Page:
Most practitioners viewed those models as mathematical in nature and hence computer science as a mathematical discipline. But it was mathematics with a difference. While insisting that computer science deals with the structures and transformations of information analyzed mathematically, the first Curriculum Committee on Computer Science of the Association for Computing Machinery (ACM) in 1965 emphasized the computer scientists' concern with effective procedures:

The computer scientist is interested in discovering the pragmatic means by which information can be transformed to model and analyze the information transformations in the real world. The pragmatic aspect of this interest leads to inquiry into effective ways to accomplish these at reasonable cost.A report on the state of the field in 1980 reiterated both the comparison with mathematics and the distinction from it:^{(1)}

Mathematics deals with theorems, infinite processes, and static relationships, while computer science emphasizes algorithms, finitary constructions, and dynamic relationships. If accepted, the frequently quoted mathematical aphorism, 'the system is finite, therefore trivial,' dismisses much of computer science.Computer people knew from experience that 'finite' does not mean 'feasible' and hence that the study of algorithms required its own body of principles and techniques, leading in the mid-1960s to the new field of computational complexity. Talk of costs, traditionally associated with engineering rather than science, involved more than money. The currency was time and space, as practitioners strove to identify and contain the exponential demand on both as even seemingly simple algorithms were applied to ever larger bodies of data. Yet, central as algorithms were to computer science, the report continued, they did not exhaust the field, "since there are important organizational, policy, and nondeterministic aspects of computing that do not fit the algorithmic mold."^{(2)}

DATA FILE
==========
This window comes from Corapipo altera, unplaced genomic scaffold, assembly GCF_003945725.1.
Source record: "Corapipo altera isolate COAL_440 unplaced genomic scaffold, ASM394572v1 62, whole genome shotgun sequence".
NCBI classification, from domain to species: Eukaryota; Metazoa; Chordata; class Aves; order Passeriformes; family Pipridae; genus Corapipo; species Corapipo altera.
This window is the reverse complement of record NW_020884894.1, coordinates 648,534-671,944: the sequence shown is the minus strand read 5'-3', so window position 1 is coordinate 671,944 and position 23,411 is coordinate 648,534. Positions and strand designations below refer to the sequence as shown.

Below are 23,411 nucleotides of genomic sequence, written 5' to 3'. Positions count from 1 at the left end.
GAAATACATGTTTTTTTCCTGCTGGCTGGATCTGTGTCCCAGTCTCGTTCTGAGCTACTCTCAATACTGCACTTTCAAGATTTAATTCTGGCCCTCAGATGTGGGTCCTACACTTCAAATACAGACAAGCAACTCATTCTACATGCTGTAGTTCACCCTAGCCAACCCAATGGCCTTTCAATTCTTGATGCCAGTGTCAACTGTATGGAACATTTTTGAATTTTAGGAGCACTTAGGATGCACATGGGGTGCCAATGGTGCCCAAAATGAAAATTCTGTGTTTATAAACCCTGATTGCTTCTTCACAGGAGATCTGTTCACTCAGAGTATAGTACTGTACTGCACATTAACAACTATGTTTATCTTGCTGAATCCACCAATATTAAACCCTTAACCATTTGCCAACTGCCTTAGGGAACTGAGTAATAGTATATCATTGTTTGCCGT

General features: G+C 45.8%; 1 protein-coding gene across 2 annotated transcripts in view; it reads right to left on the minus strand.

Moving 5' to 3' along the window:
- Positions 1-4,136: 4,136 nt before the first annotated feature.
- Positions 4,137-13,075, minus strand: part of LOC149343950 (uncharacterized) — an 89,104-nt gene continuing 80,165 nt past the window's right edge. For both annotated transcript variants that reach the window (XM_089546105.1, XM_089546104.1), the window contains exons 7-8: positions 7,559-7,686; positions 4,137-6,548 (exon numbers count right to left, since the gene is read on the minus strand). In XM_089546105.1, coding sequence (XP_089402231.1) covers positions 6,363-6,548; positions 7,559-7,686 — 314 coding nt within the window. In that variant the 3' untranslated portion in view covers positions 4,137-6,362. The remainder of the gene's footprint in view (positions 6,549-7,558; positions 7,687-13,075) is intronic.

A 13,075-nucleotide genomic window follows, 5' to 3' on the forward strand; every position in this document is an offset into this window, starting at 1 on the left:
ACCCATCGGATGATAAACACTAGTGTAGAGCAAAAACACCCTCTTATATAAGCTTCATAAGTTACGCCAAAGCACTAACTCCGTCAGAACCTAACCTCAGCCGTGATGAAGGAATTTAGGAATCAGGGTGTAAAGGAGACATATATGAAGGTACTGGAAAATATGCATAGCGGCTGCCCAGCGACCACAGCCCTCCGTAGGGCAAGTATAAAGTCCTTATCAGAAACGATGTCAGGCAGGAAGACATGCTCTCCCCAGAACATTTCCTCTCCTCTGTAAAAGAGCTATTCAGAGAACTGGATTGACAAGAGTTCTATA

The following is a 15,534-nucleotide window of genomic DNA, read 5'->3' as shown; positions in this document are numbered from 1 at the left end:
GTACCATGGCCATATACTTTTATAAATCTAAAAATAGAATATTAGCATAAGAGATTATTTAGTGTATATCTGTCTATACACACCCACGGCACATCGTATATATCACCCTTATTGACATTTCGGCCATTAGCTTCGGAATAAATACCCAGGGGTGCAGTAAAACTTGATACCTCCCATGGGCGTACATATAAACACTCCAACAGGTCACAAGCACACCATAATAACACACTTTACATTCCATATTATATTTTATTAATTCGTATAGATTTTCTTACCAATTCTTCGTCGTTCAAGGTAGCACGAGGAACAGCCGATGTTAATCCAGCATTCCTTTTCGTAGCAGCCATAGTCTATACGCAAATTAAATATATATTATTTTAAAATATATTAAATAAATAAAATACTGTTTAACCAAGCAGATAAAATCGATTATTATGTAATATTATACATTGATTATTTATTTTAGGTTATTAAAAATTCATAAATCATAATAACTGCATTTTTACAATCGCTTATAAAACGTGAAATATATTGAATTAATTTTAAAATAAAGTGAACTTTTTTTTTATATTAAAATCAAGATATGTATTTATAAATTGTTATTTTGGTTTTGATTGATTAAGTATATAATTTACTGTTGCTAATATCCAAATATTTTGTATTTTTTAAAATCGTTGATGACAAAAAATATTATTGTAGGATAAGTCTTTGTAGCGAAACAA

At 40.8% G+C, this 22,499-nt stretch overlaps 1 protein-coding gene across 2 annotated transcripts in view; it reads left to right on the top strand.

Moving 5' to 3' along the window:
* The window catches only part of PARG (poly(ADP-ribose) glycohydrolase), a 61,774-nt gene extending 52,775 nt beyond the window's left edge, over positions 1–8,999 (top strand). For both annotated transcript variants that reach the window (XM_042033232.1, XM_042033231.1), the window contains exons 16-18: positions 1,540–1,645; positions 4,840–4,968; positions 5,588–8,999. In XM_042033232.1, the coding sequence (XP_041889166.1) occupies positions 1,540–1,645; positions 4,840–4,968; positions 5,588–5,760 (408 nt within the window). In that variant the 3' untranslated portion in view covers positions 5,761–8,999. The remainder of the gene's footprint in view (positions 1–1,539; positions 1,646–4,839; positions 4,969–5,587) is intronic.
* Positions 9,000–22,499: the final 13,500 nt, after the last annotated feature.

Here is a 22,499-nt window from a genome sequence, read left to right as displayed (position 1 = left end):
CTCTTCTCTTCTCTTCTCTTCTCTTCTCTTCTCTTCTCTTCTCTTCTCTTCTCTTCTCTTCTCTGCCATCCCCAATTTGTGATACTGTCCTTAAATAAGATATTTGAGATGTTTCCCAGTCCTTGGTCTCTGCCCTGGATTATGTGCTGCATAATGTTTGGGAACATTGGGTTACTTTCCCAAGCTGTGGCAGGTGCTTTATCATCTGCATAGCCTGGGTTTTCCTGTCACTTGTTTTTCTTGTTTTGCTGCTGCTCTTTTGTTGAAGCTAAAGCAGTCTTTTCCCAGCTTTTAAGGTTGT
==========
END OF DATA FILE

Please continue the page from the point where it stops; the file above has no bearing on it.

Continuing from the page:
There have been some notable exceptions to the notion of computing as
essentially a mathematical science. In a widely read letter to the editor